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The TJ Ryan Foundation is a progressive think tank focussing on Queensland public policy. The aims of the Foundation are to stimulate debate on issues in Queensland public administration; review policy directions of current and past State governments on economic, social and cultural issues, and to analyse options for decision-makers; and assist policy-makers inside and outside government in developing progressive evidence-based policy.

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The purpose of the TJRyan Foundation website is to provide a source of commentary on public policy issues of specific relevance to Queensland, supplemented by links to resources also relevant to Queensland public policy.  

The material on this Home Page changes frequently. Papers that have been removed from the Home Page can be found under ‘Policy Papers’ (see ribbon above) where they are broadly catalogued by topic area. There is also a 'search' function.

Major TJ Ryan Foundation Research papers are linked from the right hand side of this home page.

'The government changed the Minerals and Energy Resources Act on Tuesday (9.9.14) to remove the right to object to smaller mining projects - under the guise of reducing green tape - but just before midnight added an amendment to extend the changes to all Queensland mining projects. 

 Cartoon from Smile, It's Joh's Place 1982, reproduced by kind permission of artist, Alan Moir

'There go the bills, don't say you haven't seen them!'

Parties seeking election should be asked to commit to the following:

  • the public to be fully and accuractely informed promptly and not to be misled;
  • all government decisions and actions to be taken for the common benefit without regard to personal, political or other considerations;
  • all people to be treated equally with no person given special treatment or superior access or influence; and
  • all public appointments to be made on merit.

Text of papers presented at the TJRyan Foundation 'Perspectives on Accountability' forum, Parliament House, Brisbane, 3 September 2014 (papers added as available).

Speakers:  Greg Chamberlin, Peter Davis QC, Professor Ian Lowe, Hon Annastacia Palaszczuk, Dr Paul Williams, Dr Ann Scott PSM.

Professor John Quiggin, TJRyan Foundation Board Member, quoted by Amy Remeikis (Brisbane Times 18.9.14):  'The government's plan to privatise the electricity network through long-term leases will have no benefit for consumers.'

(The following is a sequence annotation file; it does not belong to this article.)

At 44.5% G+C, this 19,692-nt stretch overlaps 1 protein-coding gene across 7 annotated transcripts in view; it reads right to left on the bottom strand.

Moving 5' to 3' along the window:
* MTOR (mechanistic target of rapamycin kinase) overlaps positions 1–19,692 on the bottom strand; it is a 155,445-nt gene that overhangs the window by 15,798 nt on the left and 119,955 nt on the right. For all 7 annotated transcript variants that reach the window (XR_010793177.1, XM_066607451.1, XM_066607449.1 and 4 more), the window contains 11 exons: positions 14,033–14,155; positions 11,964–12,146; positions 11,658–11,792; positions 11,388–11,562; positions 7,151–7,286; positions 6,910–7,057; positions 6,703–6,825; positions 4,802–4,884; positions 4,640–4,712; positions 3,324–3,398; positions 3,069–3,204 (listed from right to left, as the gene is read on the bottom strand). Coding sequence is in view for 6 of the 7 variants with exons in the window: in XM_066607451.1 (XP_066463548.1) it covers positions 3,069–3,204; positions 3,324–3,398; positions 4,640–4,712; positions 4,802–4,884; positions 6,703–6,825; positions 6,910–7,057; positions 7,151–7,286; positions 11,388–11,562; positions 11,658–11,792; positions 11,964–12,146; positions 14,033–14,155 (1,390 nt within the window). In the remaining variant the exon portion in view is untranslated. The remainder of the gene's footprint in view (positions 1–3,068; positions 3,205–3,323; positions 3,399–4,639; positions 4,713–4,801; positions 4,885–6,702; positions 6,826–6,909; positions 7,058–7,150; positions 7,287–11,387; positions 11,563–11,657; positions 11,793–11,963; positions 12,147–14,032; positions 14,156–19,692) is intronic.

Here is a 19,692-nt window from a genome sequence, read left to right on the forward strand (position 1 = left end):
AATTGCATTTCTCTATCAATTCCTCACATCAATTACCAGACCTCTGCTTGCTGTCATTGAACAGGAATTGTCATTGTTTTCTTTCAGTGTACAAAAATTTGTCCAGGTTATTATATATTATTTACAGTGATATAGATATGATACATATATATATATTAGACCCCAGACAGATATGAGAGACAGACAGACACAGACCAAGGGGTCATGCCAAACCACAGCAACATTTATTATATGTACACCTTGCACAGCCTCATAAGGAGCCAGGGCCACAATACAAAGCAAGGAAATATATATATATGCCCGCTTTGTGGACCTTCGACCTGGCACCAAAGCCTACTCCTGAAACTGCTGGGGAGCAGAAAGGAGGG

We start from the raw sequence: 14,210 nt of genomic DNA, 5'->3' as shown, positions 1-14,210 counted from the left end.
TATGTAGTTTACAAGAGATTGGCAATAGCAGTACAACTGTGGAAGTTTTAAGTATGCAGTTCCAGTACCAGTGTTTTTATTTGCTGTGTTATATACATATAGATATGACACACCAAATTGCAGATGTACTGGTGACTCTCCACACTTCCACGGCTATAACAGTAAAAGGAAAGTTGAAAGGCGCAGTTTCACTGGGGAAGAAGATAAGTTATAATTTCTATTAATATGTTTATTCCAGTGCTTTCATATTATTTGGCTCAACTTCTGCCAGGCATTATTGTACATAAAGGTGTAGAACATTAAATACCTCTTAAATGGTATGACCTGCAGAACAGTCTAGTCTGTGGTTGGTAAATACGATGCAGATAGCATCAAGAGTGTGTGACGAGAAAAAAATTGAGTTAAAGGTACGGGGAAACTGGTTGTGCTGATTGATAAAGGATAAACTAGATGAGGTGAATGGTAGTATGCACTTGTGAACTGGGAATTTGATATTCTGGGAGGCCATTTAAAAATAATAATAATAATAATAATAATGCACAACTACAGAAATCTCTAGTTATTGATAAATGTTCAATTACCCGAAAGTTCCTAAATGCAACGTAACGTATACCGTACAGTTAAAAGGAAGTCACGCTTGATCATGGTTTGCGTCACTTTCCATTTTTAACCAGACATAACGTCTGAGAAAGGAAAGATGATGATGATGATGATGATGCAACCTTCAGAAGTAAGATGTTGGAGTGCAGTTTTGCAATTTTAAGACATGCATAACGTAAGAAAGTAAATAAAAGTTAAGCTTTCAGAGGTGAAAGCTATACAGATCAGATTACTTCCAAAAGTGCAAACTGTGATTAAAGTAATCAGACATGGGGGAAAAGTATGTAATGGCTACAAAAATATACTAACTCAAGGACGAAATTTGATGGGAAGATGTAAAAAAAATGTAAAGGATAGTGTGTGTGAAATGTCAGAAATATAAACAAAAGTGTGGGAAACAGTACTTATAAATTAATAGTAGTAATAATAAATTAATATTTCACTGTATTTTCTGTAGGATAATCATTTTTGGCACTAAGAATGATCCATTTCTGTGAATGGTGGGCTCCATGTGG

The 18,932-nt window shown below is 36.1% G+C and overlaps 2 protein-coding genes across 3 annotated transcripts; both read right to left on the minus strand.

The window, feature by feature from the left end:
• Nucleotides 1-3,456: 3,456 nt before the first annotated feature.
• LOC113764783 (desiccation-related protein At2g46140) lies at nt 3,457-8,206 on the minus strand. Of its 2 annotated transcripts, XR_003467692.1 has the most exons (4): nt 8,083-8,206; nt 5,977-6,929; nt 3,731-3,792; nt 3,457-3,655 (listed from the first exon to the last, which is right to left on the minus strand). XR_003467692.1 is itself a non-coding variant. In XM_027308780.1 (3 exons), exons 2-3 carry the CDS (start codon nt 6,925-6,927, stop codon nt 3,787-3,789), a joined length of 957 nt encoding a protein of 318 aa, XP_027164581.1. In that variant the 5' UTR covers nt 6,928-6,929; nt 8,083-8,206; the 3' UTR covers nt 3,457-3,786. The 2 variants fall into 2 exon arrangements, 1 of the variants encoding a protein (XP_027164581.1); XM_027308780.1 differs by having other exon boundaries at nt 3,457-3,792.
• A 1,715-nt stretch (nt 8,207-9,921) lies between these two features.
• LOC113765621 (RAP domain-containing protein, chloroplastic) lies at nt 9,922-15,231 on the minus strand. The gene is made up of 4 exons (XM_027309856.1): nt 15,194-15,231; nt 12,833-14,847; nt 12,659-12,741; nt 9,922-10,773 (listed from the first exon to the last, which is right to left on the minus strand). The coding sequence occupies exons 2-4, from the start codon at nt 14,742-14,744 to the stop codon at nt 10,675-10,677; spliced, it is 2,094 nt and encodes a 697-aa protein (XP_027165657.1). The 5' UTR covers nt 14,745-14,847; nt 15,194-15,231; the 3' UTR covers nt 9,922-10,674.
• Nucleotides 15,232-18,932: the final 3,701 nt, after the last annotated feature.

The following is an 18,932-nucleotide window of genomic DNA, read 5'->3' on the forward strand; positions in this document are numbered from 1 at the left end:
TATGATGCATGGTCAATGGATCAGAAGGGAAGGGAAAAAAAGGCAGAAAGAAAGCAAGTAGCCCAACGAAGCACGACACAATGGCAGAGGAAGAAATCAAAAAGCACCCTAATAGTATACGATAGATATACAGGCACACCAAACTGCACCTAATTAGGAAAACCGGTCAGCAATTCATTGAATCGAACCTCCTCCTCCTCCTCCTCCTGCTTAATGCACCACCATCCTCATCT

A group of 63 leading economists have signed a statement rejecting the idea that Australia is facing a “budget emergency”. The economists write that Australia’s ability to manage public debt is very strong, and that the country is not facing any present or imminent debt crisis. ... The most effective route to restored fiscal balance is to help more Australians find work, earn incomes, and pay taxes. (see Oliver Milman, The Guardian, 18.9.14).

Brisbane Times (19.8.14) report on youth unemployment.    Queensland now has Australia's worst youth unemployment regions.  Cairns, Ipswich, Caboolture, Redcliffe, Bundaberg, Gympie and outback Queensland are some of the hardest hit.  

Alex McKean and Stephen Keim SC report in Independent Australia (20.8.14) that the Australian Financial Review has revealed 'that the largest single donor to the Queensland LNP was granted approval to dredge his Airlie Beach marina, close to the Great Barrier Reef, a week after making a donation of $150,000.'  McKean and Keim report on this and other allegations.

The Sydney Morning Herald report (28.7.14) on the approval by the Abbott government of 'a giant Queensland coalmine that it says will generate as much as $300 billion for the economy, but which environmental groups say will contribute to a “carbon bomb” and risk causing significant damage to the Great Barrier Reef.'

Department of Environment (Australia) discussion paper on the future of the Great Barrier Reef. Public submissions sought before the end of October 2014.

TJ Ryan Foundation Research Reports

Emeritus Professor Scott writes that deregulation of university fees and other changes will dramatically weaken the capacity of all Queensland campuses apart from the University of Queensland.  

Ann Scott reflects on two days spent at the Legal Affairs and Community Safety Estimates Committee hearings.  

Peter Henneken, AM, argues that there needs to be a significant rethink of Vocational Education and Training policies.  Written from the perspective of someone who has had long experience in the sector, the paper discusses shortcomings in current VET policies, and concludes with a series of recommendations.

Emeritus Professor Paul Boreham writes that Queensland trails the rest of Australia in spending on social policy and social services, just as Australia trails most of the rest of the developed world.   Both levels of government seem reluctant to levy the taxes needed to overcome this discrepancy.

Professor Graeme Orr discusses the 'curious case' of Queensland.

Howard Guille discusses structural changes in the economy and legislative changes affecting workers' rights.

Reviews the operation of the institution of Parliament under Newman to the end of 2013.  




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